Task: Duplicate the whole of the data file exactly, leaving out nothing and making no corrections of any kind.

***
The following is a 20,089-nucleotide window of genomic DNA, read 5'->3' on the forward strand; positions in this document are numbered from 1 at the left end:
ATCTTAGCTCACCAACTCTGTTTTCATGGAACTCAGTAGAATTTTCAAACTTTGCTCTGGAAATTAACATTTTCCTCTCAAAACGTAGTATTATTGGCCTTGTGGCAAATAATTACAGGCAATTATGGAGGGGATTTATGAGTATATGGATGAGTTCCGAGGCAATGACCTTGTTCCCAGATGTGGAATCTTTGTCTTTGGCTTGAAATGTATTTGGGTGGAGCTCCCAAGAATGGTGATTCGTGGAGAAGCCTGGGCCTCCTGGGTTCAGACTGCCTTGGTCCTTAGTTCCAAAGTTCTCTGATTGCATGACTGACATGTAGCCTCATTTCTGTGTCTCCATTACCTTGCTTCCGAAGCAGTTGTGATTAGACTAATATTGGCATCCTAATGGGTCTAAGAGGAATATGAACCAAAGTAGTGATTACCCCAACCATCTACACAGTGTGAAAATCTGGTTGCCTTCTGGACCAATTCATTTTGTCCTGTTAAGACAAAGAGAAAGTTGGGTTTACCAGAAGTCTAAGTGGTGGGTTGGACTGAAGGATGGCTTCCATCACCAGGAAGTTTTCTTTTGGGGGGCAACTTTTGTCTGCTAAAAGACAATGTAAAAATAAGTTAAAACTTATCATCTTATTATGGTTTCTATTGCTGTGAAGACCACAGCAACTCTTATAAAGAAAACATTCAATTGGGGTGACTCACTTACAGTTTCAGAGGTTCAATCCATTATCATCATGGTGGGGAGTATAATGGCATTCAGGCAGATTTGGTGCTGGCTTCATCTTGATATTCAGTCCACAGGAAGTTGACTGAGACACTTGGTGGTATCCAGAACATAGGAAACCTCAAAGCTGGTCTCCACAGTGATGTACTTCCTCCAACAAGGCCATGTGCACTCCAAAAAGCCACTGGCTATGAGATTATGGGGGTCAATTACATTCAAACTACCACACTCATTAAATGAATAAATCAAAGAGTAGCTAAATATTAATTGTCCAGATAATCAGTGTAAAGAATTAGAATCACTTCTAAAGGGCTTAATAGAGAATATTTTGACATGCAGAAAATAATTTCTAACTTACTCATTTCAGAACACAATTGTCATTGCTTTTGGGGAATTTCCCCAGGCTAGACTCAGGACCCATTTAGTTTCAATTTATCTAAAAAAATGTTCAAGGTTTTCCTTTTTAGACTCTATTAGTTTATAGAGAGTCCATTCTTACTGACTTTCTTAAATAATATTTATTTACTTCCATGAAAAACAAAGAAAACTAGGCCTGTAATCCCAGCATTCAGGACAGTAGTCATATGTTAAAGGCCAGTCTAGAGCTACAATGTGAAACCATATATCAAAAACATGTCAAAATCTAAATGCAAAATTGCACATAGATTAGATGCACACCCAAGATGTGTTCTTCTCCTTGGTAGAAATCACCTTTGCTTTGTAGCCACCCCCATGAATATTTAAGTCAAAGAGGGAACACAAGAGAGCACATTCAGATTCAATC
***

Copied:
The following is a 20,089-nucleotide window of genomic DNA, read 5'->3' on the forward strand; positions in this document are numbered from 1 at the left end:
ATCTTAGCTCACCAACTCTGTTTTCATGGAACTCAGTAGAATTTTCAAACTTTGCTCTGGAAATTAACATTTTCCTCTCAAAACGTAGTATTATTGGCCTTGTGGCAAATAATTACAGGCAATTATGGAGGGGATTTATGAGTATATGGATGAGTTCCGAGGCAATGACCTTGTTCCCAGATGTGGAATCTTTGTCTTTGGCTTGAAATGTATTTGGGTGGAGCTCCCAAGAATGGTGATTCGTGGAGAAGCCTGGGCCTCCTGGGTTCAGACTGCCTTGGTCCTTAGTTCCAAAGTTCTCTGATTGCATGACTGACATGTAGCCTCATTTCTGTGTCTCCATTACCTTGCTTCCGAAGCAGTTGTGATTAGACTAATATTGGCATCCTAATGGGTCTAAGAGGAATATGAACCAAAGTAGTGATTACCCCAACCATCTACACAGTGTGAAAATCTGGTTGCCTTCTGGACCAATTCATTTTGTCCTGTTAAGACAAAGAGAAAGTTGGGTTTACCAGAAGTCTAAGTGGTGGGTTGGACTGAAGGATGGCTTCCATCACCAGGAAGTTTTCTTTTGGGGGGCAACTTTTGTCTGCTAAAAGACAATGTAAAAATAAGTTAAAACTTATCATCTTATTATGGTTTCTATTGCTGTGAAGACCACAGCAACTCTTATAAAGAAAACATTCAATTGGGGTGACTCACTTACAGTTTCAGAGGTTCAATCCATTATCATCATGGTGGGGAGTATAATGGCATTCAGGCAGATTTGGTGCTGGCTTCATCTTGATATTCAGTCCACAGGAAGTTGACTGAGACACTTGGTGGTATCCAGAACATAGGAAACCTCAAAGCTGGTCTCCACAGTGATGTACTTCCTCCAACAAGGCCATGTGCACTCCAAAAAGCCACTGGCTATGAGATTATGGGGGTCAATTACATTCAAACTACCACACTCATTAAATGAATAAATCAAAGAGTAGCTAAATATTAATTGTCCAGATAATCAGTGTAAAGAATTAGAATCACTTCTAAAGGGCTTAATAGAGAATATTTTGACATGCAGAAAATAATTTCTAACTTACTCATTTCAGAACACAATTGTCATTGCTTTTGGGGAATTTCCCCAGGCTAGACTCAGGACCCATTTAGTTTCAATTTATCTAAAAAAATGTTCAAGGTTTTCCTTTTTAGACTCTATTAGTTTATAGAGAGTCCATTCTTACTGACTTTCTTAAATAATATTTATTTACTTCCATGAAAAACAAAGAAAACTAGGCCTGTAATCCCAGCATTCAGGACAGTAGTCATATGTTAAAGGCCAGTCTAGAGCTACAATGTGAAACCATATATCAAAAACATGTCAAAATCTAAATGCAAAATTGCACATAGATTAGATGCACACCCAAGATGTGTTCTTCTCCTTGGTAGAAATCACCTTTGCTTTGTAGCCACCCCCATGAATATTTAAGTCAAAGAGGGAACACAAGAGAGCACATTCAGATTCAATC